Deep in the wee hours of this morning, I caught "Killer Waves" on the Discovery Science Channel. Despite the tired narrative arc of Discovery Channel shows—unique situation, partial explanation; complication, partial retraction; similarly unique situation, partially retracted retraction; final explanation, lingering-dread-of-the-unknown—I found "Killer Waves" oddly satisfying for the first 45 minutes. I'd learned:
Unique Situation: Upwards of 10 ships per week are lost, possibly to "rogue waves" which tower 50 meters tall and punch holes through ships.
Partial Explanation: Sailors tell tall-tales about tall waves.
Complication: Scientists observe a rogue wave slamming into the Drauper oil platform on 1 January 1995.
Partial Retraction: Sailors are not all liars. Turns out the warm Agulhas current running southwest off the South African coast mixes with cold water moving northeast creating swell conditions conducive to the production of rogue waves.
Similarly Unique Situation: Happens twice in a week off the coast of Antarctica, but there are no currents like those off the South African coast.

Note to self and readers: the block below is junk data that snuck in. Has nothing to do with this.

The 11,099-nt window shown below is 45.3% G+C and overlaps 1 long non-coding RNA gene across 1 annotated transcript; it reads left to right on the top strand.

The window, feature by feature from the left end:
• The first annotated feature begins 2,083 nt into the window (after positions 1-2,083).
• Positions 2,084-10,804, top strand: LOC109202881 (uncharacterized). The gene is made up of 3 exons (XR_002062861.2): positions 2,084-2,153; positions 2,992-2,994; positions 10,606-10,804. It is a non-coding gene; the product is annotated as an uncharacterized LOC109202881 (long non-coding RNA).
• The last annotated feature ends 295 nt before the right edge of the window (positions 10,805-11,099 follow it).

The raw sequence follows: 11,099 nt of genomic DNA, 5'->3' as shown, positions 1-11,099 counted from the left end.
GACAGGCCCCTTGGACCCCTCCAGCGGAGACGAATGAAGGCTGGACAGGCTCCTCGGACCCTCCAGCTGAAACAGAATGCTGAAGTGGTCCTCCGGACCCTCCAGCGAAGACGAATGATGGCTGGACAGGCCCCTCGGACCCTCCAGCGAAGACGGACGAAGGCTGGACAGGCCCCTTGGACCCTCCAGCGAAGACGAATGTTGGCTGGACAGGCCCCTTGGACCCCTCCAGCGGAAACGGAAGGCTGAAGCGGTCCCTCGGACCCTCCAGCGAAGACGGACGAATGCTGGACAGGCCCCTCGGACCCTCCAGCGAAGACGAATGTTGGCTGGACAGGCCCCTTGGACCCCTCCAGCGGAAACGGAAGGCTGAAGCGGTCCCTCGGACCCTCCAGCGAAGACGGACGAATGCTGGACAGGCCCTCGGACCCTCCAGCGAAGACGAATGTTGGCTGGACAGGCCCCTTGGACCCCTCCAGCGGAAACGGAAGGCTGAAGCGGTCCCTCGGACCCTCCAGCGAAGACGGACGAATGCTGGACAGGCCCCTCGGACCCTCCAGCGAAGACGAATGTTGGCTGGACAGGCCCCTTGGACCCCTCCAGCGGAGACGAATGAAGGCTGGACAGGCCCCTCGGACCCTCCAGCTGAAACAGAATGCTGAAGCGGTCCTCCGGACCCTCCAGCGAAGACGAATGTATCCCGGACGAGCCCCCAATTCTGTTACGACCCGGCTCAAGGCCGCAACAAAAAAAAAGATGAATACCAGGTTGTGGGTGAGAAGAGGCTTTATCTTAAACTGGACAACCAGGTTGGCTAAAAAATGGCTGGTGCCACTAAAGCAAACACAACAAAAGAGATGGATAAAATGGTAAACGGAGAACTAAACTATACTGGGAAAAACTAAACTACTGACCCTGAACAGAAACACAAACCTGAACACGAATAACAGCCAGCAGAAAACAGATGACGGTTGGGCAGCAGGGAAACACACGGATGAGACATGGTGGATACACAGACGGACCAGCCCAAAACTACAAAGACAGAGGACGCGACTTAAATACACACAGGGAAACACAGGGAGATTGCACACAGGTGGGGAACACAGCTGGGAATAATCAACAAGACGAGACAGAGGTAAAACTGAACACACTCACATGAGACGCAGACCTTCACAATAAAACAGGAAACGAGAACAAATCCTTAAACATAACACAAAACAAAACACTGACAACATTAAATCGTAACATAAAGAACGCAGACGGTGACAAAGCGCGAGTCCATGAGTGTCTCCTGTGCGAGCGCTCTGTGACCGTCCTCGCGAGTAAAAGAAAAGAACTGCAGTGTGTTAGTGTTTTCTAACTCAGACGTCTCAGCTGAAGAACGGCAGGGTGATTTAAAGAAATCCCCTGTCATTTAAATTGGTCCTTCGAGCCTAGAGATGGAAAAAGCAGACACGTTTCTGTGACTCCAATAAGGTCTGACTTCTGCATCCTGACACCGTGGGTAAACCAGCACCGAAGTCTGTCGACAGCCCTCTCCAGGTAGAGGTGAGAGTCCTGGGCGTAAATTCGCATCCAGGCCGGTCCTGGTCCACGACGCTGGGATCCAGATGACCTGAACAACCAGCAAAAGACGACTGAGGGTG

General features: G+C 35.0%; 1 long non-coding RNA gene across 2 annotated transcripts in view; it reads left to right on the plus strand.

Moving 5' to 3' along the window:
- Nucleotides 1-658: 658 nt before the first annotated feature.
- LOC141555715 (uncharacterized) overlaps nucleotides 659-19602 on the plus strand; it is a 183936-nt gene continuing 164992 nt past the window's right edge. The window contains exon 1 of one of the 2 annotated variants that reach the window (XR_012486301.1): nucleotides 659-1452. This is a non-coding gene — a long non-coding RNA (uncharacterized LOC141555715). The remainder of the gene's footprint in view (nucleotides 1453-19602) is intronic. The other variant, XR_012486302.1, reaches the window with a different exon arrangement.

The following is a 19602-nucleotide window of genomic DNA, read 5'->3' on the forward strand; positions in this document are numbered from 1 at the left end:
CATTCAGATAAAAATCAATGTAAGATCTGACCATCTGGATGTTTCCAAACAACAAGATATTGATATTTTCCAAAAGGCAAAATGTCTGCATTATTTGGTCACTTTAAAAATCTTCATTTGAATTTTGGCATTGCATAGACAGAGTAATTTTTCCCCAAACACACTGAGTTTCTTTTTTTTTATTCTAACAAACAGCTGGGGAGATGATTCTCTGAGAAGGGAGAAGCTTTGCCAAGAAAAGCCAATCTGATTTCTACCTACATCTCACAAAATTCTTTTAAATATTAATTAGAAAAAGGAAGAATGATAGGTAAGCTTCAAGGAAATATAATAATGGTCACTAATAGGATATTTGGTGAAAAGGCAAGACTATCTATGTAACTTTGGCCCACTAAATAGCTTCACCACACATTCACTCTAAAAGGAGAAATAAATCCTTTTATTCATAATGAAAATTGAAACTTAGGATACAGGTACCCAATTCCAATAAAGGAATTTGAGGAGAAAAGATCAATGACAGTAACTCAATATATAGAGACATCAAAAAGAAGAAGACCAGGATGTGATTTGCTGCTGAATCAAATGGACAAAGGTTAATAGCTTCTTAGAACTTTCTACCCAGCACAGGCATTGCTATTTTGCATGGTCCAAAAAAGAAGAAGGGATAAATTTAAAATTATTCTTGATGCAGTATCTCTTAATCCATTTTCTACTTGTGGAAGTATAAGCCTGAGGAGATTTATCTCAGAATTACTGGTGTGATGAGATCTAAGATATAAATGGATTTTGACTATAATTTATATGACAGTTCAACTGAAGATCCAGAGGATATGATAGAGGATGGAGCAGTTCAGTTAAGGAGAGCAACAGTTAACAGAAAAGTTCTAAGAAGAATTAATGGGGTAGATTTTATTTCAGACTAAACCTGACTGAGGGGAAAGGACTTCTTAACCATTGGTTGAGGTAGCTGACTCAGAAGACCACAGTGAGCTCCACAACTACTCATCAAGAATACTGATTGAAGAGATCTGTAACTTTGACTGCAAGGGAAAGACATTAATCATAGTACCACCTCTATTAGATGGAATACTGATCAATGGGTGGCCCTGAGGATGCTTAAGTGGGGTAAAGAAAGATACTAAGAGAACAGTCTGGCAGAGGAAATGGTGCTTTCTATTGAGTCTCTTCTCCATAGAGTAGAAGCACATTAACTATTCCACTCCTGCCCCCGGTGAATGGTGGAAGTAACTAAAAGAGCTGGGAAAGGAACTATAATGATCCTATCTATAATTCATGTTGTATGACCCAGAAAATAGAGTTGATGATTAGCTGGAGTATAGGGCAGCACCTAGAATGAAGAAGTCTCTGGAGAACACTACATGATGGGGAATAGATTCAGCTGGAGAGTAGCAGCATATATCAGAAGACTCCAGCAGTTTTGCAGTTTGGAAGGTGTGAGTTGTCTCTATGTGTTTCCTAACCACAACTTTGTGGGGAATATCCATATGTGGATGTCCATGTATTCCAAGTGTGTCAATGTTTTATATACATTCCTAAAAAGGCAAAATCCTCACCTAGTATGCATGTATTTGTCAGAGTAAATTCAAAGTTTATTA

Partially Retracted Retraction: Currents alone cannot account for what happened off Antarctic coast.
Final Explanation: Waves caused by math.
Lingering-Dread-of-the-Unknown: The non-linear Schrödinger equation will strike again.
I'm sure you can tell where dissatisfaction set in. Here is the actual explanation, from the transcript of a very similar show (presumably its narrator spoke with a British accent):
The physics of the non-linear Schrödinger equation we can see in this simple example. In the beginning it doesn't seen like there's anything happening and we could all just give up and go drink a beer if we wanted. On the other hand we could keep moving forward and maybe something will happen. What we'll see is this central wave here's going to start to grow. It's growing because it's robbing energy from its two, two nearest neighbours so here it's starting to come up, you see it's growing, it's stealing energy from the nearest neighbours and these waves are starting to drop. See how this is coming down here. Look at that decrease and now in its full glory it's a very large wave, it has two smaller waves on each side and two rather deep holes in the sea around the peak.
So what happens, you see, is that waves rob energy from other waves, use this stolen energy to grow, and form (in fully glory) very large waves surrounded by deep holes. And that, my friends, is how a rogue wave is formed.
(By the by, here be the rest of this post. Insomnia is a brutal beast I tell you.)